someone: how are you

me: Amazon Studios has put in development Cleopatra, a drama series about the famous Egyptian queen. The project hails from the Black Sails trio of co-creators/executive producers Jonathan E. Steinberg and Robert Levine and executive producer Dan Shotz. Written by Levine, Cleopatra is described as a revisionist take on one of history’s most misunderstood women, The Godfather in Ancient Egypt. After nearly losing her life in a bloody coup, Cleopatra must use her natural wit and political genius to take back her throne and restore honor to her family and kingdom. In addition to writing, Levine is executive producing alongside Steinberg and Shotz of Quaker Moving Pictures and Mary Beth Basile (Life Unexpected) of Basile Ring Entertainment.

Okay, but when the original Twelve Forever pilot came out, I remember hearing that Julia Vickerman suggested that Twelve might be nonbinary.

Considering that the show will be on Netflix, and is Co-Executive Produced by Shadi Petosky, a trans woman who also created Danger and Eggs, arguably the most LGBT-friendly children’s animated show out there, I’m really hoping that they’ll actually do it.

This is a picture of the Mirror’s October 10, 2017 article:

Does George Michael’s heartbreaking last interview reveal a key clue to his death last Christmas?

The former Wham! singer opened up on losing his first ever love and the death of his mum in tragic scenes

George channelled his heartache into an ongoing legal battle with his record label, Sony. He had felt his 1990 album Listen Without Prejudice Vol 1 was marketed poorly and accused Sony of “professional slavery”.

Lifelong friend and former manager David Austin, who was co-director and executive producer on the 90-minute documentary, said George learned that Anselmo was dying during the court case.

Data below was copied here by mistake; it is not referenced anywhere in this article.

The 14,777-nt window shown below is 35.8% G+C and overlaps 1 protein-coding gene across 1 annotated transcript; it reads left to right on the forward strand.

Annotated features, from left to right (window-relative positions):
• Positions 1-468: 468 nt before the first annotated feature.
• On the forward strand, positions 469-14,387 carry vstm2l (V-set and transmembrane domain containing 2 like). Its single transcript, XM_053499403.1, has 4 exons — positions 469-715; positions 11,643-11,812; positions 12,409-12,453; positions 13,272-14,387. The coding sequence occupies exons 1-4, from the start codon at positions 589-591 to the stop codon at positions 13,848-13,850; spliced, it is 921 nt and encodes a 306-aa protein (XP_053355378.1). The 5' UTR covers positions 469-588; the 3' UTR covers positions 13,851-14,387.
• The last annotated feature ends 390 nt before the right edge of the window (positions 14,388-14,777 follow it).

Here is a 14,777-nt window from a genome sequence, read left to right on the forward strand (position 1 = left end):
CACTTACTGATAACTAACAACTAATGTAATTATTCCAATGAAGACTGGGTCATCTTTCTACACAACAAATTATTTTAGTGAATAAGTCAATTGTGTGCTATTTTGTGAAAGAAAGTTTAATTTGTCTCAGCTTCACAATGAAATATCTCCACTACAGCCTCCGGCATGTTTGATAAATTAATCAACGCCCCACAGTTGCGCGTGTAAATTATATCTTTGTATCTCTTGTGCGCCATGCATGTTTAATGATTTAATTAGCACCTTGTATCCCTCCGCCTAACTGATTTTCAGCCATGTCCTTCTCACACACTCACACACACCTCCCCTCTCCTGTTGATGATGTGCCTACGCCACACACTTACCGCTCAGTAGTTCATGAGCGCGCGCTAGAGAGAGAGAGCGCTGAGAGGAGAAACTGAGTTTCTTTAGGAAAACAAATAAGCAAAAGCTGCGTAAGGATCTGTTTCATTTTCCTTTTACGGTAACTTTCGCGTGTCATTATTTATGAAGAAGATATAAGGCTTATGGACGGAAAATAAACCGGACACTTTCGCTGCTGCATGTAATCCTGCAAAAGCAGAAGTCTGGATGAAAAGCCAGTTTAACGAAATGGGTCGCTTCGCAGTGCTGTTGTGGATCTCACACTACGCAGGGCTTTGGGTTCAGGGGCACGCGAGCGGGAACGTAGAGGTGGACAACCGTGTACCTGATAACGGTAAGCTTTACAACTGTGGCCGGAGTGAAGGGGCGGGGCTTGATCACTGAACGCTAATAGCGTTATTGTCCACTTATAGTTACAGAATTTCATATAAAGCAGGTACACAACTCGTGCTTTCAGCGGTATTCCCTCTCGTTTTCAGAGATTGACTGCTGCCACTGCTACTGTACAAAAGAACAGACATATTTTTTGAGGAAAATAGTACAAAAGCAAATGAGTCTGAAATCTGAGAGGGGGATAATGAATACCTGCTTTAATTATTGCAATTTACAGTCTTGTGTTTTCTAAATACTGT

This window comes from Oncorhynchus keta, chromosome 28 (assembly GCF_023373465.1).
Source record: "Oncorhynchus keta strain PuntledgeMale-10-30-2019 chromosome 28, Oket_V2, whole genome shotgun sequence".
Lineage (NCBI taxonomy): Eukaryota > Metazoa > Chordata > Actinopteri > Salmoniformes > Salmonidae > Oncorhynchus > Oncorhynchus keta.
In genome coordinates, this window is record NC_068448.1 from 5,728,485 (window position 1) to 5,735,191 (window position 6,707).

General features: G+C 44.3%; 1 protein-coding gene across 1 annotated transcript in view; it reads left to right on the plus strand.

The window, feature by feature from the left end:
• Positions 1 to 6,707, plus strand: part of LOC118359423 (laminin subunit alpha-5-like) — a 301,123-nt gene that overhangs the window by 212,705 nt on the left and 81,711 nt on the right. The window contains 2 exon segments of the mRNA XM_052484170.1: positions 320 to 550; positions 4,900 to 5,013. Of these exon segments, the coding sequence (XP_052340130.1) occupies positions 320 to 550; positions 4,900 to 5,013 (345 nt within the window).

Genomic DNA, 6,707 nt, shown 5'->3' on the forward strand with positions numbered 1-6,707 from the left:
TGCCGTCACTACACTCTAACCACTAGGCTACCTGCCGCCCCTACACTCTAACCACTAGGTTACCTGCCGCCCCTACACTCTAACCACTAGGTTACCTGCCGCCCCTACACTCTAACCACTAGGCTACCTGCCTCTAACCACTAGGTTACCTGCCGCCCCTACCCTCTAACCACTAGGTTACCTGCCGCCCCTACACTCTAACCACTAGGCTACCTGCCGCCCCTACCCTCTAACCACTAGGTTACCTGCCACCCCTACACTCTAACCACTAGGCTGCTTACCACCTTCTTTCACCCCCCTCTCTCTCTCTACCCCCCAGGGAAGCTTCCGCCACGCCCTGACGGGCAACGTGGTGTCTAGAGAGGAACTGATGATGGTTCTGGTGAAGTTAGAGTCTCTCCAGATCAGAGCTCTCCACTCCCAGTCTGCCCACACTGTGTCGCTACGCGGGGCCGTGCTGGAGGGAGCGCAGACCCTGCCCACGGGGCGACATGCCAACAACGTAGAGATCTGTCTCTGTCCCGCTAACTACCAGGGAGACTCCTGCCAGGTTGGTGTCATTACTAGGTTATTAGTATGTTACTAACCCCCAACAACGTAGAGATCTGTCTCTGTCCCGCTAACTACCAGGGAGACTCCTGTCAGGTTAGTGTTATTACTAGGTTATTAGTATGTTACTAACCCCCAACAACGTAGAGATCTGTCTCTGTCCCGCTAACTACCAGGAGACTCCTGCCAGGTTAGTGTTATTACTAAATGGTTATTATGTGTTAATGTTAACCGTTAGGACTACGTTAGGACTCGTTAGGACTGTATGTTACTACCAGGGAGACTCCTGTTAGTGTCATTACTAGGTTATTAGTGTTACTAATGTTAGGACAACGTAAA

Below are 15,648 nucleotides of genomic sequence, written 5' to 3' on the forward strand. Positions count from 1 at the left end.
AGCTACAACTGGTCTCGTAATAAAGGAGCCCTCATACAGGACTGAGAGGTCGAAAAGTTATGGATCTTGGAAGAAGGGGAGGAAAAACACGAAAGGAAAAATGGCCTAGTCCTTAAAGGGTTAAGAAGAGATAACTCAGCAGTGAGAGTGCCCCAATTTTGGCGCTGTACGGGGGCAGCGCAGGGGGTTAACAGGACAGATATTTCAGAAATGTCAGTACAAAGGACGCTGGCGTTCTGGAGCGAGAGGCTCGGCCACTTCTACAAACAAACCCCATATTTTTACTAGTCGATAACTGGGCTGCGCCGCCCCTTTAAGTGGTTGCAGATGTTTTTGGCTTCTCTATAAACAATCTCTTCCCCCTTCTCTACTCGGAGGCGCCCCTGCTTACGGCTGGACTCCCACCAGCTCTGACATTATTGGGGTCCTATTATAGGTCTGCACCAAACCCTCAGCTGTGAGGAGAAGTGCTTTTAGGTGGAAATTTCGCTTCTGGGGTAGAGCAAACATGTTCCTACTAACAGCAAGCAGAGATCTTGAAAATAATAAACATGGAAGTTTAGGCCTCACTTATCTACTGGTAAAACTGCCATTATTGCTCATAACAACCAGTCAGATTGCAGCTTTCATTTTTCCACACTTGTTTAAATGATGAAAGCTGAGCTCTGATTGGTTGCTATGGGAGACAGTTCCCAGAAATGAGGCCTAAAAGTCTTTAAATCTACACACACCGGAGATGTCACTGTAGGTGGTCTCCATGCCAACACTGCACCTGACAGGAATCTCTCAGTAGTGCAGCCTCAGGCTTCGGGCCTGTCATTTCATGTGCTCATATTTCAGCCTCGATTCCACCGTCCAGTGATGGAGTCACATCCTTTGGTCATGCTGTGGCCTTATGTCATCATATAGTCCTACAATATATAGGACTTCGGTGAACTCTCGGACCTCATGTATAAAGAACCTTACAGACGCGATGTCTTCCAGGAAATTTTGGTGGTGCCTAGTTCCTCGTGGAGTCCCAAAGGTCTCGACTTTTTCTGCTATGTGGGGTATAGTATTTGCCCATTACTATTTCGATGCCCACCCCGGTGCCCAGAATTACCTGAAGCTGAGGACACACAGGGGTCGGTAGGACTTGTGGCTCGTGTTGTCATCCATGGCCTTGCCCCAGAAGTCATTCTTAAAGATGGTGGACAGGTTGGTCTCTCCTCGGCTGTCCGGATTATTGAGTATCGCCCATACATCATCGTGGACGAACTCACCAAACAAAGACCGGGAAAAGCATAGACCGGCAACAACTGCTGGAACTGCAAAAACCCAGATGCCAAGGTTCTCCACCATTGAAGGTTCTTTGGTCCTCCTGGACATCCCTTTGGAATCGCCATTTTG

He says: “All these things happened at the same time. Obviously nobody knew, he hadn’t come out at the time. He was on the stand… he hadn’t come out, his boyfriend was dying, he was holding this close to his chest, which was just devastating for him.”

George lost his High Court battle in July 1994. “The whole thing was a complete waste of time,” he says.

Bought out of his contract by Virgin, his grief inspired the 1996 album Older, including his ode to his lost love, Jesus to a Child. But as George started to cope with his grief, he was dealt another devastating blow.

“I had about a six-month period where things were OK and then I found out that my mother had cancer.”

In December 1996, Lesley was told the disease was terminal and she was allowed home from hospital to spend a final Christmas with her family.

George was at her side for her final few days at London’s Charing Cross Hospital in February 1997.

“I was so spiritually crushed after mum died,” says George. “So crushed and felt so bloody picked on by the gods. For all of my adult life she was phenomenal. Terrible, horrible loss.” He admits he “hit rock bottom” in the following years, sinking to a new low from which he never fully recovered.

“I took it very, very badly,” he reflects. “I’d never felt that kind of depression. It was something different to grief. It was on top of grief, I was grieving for my mother still, but it was something else. It was the darkest time.”